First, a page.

In September 2021, the Wall Street Journal began publishing a series of articles exposing the inner workings of Facebook and subsidiaries such as Instagram, including evidence that company insiders knew Instagram made teen girls’ body image issues worse and that Facebook leaders did little to curb recruitment activities of human traffickers and drug cartels.
Much of that reporting was based on a trove of documents and images leaked by former Facebook product manager Frances Haugen, who came forward publicly several weeks after the series published.
(In October 2021, Facebook Inc., the parent company, was rebranded as Meta Platforms Inc., an effort at least six months in the making that some commentators in the news media noted might have had the effect of blunting public backlash following Haugen’s leaks.)
In November 2021, Harvard Kennedy School’s Public Interest Tech Lab received an anonymous drop of information from the Haugen leak, comprising roughly 20,000 images and more than 800 internal Facebook documents, such as chat threads and research, starting from 2016.
FBarchive is designed to help researchers, journalists and policymakers understand how, why and when decisions have been made at some of the most influential social media platforms in the world. The project is led by Latanya Sweeney, a technology professor at Harvard who heads the Public Interest Tech Lab.
Sweeney says making these internal deliberations and thought processes public will help policymakers and technology researchers discover solutions to the problem of moderating content on social media platforms that billions of people use.
“We just don’t know how to do moderation at scale — we don’t have the technology, we don’t have the know-how — and that’s something that’s true on all of these platforms where we try to do moderation,” says Sweeney, a pioneer in the field of data privacy. “So, the question is, how should we do that? Can we look at these documents to see where the fault lines are and inspire new technologies, or new technological approaches?”
How to use FBarchive
Go to fbarchive.org and hit “Enter.” This will bring you to a sign-in page. First-time visitors will receive directions to sign up for a new account via the Public Interest Tech Lab’s MyDataCan platform. Harvard-affiliated users can sign in with their university ID. All other users can click “sign up” to create a username and password.
The primary gateway to accessing the FBarchive materials is a Boolean search bar, meaning certain operators, such as “and,” “or” or “not” will either broaden or restrict results. Anyone who wants to view a document in FBarchive needs to be logged in.
The search bar is useful for researchers and reporters who already have some focus on what they are interested in — for example, specific keywords or phrases related to body image, gender issues or global conflicts. Journalists and researchers can also get a general sense of what is in the archive by using broader terms — “drug cartels” or “human trafficking,” for example.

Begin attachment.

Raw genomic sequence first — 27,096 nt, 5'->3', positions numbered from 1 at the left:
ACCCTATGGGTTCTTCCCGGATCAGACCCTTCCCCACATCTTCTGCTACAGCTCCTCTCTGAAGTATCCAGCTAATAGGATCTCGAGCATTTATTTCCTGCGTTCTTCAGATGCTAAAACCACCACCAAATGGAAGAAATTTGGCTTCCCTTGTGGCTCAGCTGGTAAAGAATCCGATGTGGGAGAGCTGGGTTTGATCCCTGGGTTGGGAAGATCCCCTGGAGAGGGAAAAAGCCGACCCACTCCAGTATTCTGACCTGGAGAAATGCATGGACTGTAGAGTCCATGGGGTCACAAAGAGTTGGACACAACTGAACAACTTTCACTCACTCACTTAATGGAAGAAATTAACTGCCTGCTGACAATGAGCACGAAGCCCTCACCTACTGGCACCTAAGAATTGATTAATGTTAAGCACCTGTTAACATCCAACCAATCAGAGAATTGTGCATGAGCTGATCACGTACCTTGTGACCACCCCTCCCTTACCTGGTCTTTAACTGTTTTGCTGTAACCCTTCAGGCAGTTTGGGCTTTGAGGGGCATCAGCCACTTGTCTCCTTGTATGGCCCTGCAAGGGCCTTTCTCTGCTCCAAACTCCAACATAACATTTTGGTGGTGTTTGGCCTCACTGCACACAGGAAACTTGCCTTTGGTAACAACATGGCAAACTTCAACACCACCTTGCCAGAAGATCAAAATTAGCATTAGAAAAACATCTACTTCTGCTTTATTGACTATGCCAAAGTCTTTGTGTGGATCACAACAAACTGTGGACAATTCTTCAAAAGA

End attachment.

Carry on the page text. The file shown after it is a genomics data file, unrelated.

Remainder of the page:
Users can also search for information about particular people, such as executives at Meta. The FBarchive team redacted names of people who likely have an expectation of privacy — a software engineer outside of top management, for example. Names of public figures, such as C-suite executives, politicians and celebrities, are not redacted.
To help users understand what they’re reading, Sweeney and her team created a glossary of terms and phrases found in the documents. The “audience problem,” for example, is “a term used internally to describe the years-long trend of declining post numbers on Facebook,” according to the glossary.
“There’s a lot of inside Facebook language in there,” Sweeney says.
Users can bookmark particular documents and images, and create their own tags, which can be used to curate collections of images and documents. For example, a journalist reporting on how social media affects body image could collect relevant images and documents by adding a “bodyimage” tag to them.
FBarchive story ideas and research angles
The FBarchive is full of unexplored investigative story ideas and scholarly research topics. To get you started, Sweeney has offered questions needing more journalistic and academic attention, including the following, among others:
- Is viral content more likely to increase Facebook’s revenues? How does Facebook handle this tension? Under what circumstances are the needs of human users traded for corporate revenue?
- At least 95 countries are identified in the Facebook documents. What are the top concerns Facebook considers for people in these countries on the platform? Are the concerns and the way Facebook addresses them similar or different across countries?
- Violence and political unrest exists around the world and is evidenced within the Facebook documents. What is the nature and extent that Facebook itself plays in the proliferation of these tensions, if any? What role could Facebook play to help reduce these tensions?
Informing future regulation
The stories and studies prompted by the archive, along with the content of the archive itself, could inform potential regulation.
For legislators and officials interested in regulating tech, trying to understand how Facebook functions has, so far, been like trying to see what’s going on in a “black box,” Sweeney says.
She likens FBarchive to taking an opaque case off an overheating radio and replacing it with a clear one. Everyone can now see the hot spots inside causing problems.
“I just don’t think policymakers have ever had the opportunity to understand where real leverage points were,” Sweeney says. “They always had to depend on what the tech companies themselves said was possible, not possible. And seeing the inside content gives you a much better sense of, how does this really operate?”